People-watching and first impressions: a fashion guide?

“People-watching” is one of my favorite pastimes. While I do not recall since when I have developed this habit, I brought it with me to Bucharest. In the past two and a half months, I have been observing people in cafes, parks, restaurants etc. As a stranger in a new culture, distant observations may be the most direct and non-intrusive way to familiarize with social norms. Nonetheless, I recognize that observations alone often lack contexts and may lead to misinterpretations of different norms. While I am watching other people, I realize that I am also being watched by others. My perceptions of others and their perceptions of me are first and foremost informed by appearances, such as ethnicity, physical features, clothes etc. Without any communications, perceptions of people may remain at this very first stage of an encounter. Moreover, first impressions sometimes can determine whether interactions between people will even occur. As a foreigner in Bucharest in past months, I found it important and intriguing to reflect on my experiences of first impressions, in particular, my perceptions towards the dressing style of young women.
I have been paying attention to how women around my age dress. For me, fashion, especially fashion for women, provides an overarching framework that often regulates women’s appearances and demeanors in the public space. A few weeks after first arriving in Romania, I started forming my own “theories” about young women’s dressing code in Bucharest. Many of them seem to embrace one particular style, which both highlights and disguises female sexuality. Many young women wear black tights and smoky makeup, which are stereotypical markers of female sexuality. Meanwhile, not many women are showing their skins: breasts, waist, and thighs are often covered. To discover more about the local fashion choices for young women, I strolled around several shopping malls. I was dismayed at most styles available. Many patterns and fabrics seem to be too “feminine” to me. Not a fan of laces or complicated small floral patterns, I found most clothes neither bold nor creative. I was thus disappointed for two main reasons: firstly, the limited options of “feminine” clothes do not provide comfortable, gender-neutral, or bold choices for women; secondly, many designs express female body and sexuality with a male gaze. These two preliminary reasons troubled me and unconsciously guided my first impressions of young women in Bucharest for a while.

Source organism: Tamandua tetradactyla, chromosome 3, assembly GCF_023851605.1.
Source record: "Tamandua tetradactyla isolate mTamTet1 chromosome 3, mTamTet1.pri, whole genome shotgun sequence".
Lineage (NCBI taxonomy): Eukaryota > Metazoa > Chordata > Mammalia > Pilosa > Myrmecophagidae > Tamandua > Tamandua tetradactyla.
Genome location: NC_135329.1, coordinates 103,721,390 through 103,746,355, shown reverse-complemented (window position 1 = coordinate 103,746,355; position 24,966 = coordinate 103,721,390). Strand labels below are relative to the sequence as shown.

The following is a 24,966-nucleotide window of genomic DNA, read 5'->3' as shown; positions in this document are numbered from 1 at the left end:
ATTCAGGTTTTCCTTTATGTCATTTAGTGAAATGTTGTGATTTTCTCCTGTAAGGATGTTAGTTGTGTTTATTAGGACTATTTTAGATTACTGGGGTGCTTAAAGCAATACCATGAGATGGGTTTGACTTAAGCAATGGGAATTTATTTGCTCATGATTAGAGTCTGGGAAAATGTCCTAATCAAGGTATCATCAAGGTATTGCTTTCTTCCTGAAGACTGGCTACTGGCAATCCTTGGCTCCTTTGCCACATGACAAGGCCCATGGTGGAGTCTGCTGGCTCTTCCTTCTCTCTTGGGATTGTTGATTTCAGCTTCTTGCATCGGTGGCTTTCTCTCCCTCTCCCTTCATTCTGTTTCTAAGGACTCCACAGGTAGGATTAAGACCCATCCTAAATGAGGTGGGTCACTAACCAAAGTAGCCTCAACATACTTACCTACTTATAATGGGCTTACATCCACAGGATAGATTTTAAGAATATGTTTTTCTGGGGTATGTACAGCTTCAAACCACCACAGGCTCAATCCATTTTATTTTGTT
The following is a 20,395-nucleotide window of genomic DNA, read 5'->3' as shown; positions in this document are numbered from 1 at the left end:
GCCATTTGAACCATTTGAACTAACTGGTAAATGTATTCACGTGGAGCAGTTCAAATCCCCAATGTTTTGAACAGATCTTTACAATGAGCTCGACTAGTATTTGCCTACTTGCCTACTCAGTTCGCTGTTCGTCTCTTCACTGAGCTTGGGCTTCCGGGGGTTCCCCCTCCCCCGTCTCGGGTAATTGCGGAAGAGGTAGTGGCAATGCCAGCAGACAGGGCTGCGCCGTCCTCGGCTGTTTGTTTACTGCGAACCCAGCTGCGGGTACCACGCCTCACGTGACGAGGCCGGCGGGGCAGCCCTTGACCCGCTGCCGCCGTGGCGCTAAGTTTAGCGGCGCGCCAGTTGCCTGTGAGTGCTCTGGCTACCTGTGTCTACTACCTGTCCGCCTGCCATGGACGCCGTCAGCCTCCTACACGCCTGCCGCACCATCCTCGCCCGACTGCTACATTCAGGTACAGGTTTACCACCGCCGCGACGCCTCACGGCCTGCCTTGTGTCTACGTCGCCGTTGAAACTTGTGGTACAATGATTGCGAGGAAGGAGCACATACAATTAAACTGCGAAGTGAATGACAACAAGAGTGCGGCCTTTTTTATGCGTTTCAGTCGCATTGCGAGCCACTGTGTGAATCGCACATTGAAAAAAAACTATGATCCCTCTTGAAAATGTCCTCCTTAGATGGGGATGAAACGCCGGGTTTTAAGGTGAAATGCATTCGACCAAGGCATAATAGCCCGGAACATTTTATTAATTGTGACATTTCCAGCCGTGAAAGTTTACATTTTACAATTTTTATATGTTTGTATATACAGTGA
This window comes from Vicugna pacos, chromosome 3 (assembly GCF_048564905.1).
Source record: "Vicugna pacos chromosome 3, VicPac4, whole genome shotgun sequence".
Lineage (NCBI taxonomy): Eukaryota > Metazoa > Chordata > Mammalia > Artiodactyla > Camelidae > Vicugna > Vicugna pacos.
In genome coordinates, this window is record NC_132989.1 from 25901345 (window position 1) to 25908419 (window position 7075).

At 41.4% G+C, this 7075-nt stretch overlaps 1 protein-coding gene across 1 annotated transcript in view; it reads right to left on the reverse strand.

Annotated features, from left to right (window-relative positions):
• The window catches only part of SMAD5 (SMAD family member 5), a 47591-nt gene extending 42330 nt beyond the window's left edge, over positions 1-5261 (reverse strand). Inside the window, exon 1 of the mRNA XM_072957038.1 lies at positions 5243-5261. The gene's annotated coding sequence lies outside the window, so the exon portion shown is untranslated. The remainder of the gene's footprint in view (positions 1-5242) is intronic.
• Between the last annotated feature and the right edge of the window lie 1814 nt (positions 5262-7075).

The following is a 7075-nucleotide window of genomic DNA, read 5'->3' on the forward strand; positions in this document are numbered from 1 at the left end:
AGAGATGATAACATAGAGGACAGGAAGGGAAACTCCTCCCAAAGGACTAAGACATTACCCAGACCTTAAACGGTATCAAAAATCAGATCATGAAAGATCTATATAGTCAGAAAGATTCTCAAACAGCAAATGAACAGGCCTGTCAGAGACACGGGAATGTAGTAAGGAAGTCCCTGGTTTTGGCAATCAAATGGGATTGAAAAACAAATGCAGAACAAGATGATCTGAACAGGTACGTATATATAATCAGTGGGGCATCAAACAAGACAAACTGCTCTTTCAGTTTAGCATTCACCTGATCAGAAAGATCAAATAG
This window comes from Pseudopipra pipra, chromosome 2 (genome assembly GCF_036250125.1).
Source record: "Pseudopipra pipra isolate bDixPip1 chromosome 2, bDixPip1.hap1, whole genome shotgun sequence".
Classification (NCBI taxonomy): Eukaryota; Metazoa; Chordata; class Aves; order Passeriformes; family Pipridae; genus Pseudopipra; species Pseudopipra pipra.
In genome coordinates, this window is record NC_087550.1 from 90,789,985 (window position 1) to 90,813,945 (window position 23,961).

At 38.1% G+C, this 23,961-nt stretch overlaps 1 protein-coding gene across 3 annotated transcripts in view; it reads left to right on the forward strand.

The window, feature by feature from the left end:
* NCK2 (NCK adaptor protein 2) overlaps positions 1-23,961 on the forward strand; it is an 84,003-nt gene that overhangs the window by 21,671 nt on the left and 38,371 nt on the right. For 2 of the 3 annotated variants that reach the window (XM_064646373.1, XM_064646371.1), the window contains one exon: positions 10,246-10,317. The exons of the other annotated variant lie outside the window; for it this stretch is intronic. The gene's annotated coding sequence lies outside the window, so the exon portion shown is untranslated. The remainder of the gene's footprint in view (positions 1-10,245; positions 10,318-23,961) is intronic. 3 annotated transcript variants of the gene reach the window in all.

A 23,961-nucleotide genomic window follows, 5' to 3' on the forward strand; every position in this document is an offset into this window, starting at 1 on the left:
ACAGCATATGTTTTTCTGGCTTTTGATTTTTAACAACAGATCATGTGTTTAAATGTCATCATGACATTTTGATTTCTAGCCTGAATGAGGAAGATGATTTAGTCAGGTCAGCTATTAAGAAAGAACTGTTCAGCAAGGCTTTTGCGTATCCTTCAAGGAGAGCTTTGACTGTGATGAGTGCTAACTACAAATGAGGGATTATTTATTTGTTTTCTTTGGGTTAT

Meanwhile, I was also being observed by others in the public. There could be many reasons why I sometimes felt that people were paying particular attention to me. It could be that I was the only non-white person on the bus or in the mall; it could be that I wore styles of clothes which are uncommon in Bucharest; it could also be that I looked like a confused tourist. What I know for sure is that I am “different” from people around me in Bucharest in many ways, such as my ethnicity, my dressing code etc. It is possible that my existence itself creates the disturbance to a familiar space enjoyed by the Romanian people. This mutual process of observations makes me think of the possible tensions between curiosity and feelings of alienation. Understandably, looking at me could be people’s way of expressing curiosities towards the unknown and the different. I share the similar kind of curiosity as I am observing young women’s dressing style in Bucharest. Nonetheless, I could not feel at ease when people were staring at me or giving me different kinds of looks. Being watched and observed certainly create discomforts in a public space where most people do not desire the attention. Moreover, in a public space that is familiar to Romanians but unfamiliar to me, and where I am the outsider among a group of people who seem to share more similarities, being watched creates additional feelings of alienation, exclusion, or even mild hostility.